Unlike some players, the analog and digital outputs operate simultaneously and independently. You can set the player up to decode and output lossless tracks over analog and to bitstream lossy tracks over optical or coax at the same time. This is handy for comparing the two outputs. More importantly, it enables you to use digital for DVD playback without needing to change the player set-up.

EDITS
13Dec08: Clarifies how secondary audio affects lossless processing.

This is a great post. I have a question however. If my avr (denon 1909) can decode and I use HDMI, is there any benefit with having the player doing the decoding? I can't see any difference when I go bitstream or pcm? In other words, which is a better way to go?
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post #6074 of 15037 Old 12-14-2008, 11:50 AM
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When I first connected my BD55 to the Internet, it configured everything automatically and immediately began downloading firmware ver. 1.6. Unfortunately I left the room and when I returned the player was in "normal" mode with the the blue "Blu-ray' screen displayed. I went to manual download in setup and selected download. The message displayed was "You have the latest firmware. No update available," and just assumed that the firmware update was successful.

Later I was re-reading the manual and on page 14 it states that I should have seen a message "The firmware was updated. Current installed version: X.X" and you need to press 'OK' to acknowledge this message to continue.

Since I did not see this message, I am now concerned that the update was not successful. Does anyone know how I can display th current firmware version or otherwise determine if the update was successful. Should I try to force another update?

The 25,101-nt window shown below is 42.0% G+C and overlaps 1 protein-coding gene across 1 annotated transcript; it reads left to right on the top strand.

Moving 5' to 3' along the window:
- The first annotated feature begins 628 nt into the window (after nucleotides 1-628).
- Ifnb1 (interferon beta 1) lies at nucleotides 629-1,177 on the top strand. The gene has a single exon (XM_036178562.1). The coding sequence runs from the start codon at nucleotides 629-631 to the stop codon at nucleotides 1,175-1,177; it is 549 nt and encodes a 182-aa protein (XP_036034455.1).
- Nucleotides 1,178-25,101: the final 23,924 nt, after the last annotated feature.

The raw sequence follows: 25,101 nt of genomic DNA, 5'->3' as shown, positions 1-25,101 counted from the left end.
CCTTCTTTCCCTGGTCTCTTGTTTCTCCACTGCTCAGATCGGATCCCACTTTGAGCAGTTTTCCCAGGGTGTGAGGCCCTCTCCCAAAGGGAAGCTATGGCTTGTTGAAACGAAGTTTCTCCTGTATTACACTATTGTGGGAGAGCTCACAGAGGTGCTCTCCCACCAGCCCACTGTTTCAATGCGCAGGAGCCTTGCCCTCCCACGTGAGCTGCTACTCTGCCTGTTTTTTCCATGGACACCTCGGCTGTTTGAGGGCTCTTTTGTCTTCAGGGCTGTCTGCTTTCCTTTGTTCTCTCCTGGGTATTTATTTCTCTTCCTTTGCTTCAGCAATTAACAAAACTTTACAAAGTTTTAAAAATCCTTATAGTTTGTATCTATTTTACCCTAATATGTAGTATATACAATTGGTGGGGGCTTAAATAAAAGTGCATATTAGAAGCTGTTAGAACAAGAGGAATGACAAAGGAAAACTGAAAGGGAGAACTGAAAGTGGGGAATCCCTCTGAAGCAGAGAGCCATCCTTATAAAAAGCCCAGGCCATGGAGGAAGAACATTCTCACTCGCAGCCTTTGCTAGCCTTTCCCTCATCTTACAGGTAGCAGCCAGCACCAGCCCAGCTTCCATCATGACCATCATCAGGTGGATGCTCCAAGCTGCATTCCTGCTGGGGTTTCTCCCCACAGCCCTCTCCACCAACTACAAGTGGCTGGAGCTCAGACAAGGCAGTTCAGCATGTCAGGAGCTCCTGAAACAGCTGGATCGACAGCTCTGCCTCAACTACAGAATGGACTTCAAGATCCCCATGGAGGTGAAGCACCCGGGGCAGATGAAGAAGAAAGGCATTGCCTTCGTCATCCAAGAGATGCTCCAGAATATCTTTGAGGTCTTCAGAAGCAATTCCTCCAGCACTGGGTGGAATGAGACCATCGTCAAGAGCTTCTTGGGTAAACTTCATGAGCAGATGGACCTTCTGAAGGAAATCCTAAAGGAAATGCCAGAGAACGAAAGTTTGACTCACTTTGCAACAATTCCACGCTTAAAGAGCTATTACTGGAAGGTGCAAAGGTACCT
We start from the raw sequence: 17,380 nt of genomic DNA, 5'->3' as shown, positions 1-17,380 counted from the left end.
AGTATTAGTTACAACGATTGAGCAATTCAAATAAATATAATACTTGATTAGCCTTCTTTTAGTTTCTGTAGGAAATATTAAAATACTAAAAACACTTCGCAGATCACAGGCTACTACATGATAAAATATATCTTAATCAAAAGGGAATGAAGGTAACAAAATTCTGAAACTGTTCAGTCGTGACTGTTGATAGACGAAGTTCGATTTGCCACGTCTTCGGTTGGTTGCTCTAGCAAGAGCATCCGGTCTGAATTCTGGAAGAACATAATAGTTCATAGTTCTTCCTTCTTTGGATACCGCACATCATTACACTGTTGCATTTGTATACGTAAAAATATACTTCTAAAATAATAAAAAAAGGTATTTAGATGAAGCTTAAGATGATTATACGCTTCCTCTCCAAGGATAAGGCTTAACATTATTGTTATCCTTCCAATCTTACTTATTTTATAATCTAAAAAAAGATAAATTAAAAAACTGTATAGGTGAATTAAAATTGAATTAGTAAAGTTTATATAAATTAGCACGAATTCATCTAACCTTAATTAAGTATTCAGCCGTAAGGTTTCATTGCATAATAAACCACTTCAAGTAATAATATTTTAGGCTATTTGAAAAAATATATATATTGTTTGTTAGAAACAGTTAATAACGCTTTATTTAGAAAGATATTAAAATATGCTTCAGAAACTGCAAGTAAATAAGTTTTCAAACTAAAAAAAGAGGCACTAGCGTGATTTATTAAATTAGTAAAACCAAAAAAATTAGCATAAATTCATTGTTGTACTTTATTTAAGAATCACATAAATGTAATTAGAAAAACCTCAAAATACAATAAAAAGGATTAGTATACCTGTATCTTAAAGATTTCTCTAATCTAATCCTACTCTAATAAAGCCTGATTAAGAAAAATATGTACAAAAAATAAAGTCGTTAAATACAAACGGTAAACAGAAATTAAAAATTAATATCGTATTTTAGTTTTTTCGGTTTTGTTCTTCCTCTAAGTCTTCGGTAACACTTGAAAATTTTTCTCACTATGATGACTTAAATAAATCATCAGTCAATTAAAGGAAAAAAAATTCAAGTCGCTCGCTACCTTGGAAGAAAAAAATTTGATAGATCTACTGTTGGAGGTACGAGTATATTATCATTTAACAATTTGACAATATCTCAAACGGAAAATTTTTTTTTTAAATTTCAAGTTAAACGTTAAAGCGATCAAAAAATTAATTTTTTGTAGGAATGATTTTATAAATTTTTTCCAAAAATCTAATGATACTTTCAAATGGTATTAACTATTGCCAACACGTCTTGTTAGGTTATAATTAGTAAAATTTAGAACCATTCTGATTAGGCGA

Any related experience would be appreciated.
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post #6075 of 15037 Old 12-14-2008, 11:52 AM
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Quote:
Originally Posted by AZHTfreak View Post

Why is that?

One less scaling step and fewer lines are thrown away.

If the display's native resolution is not 720, then the player scales to 720 and the display rescales up to something else, such as 768 for most 720p TVs. If you send 1080 to the TV, then there's only one scaling step down to 768.

If you scale to 720 and then up to 768, you've discarded 48 lines needlessly. If you send 1080 and scale down to 768, the set doesn't have to create those other 48 lines on its own.
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post #6076 of 15037 Old 12-14-2008, 11:52 AM
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I have my bd55 hooked up with the 6 channel analog audio to my Harmon Kardon avr146. While watching movies I do not hear bass from the sub. The sub does work with other sources (using toslink). I checked the cables and nothing is loose. Any suggestions?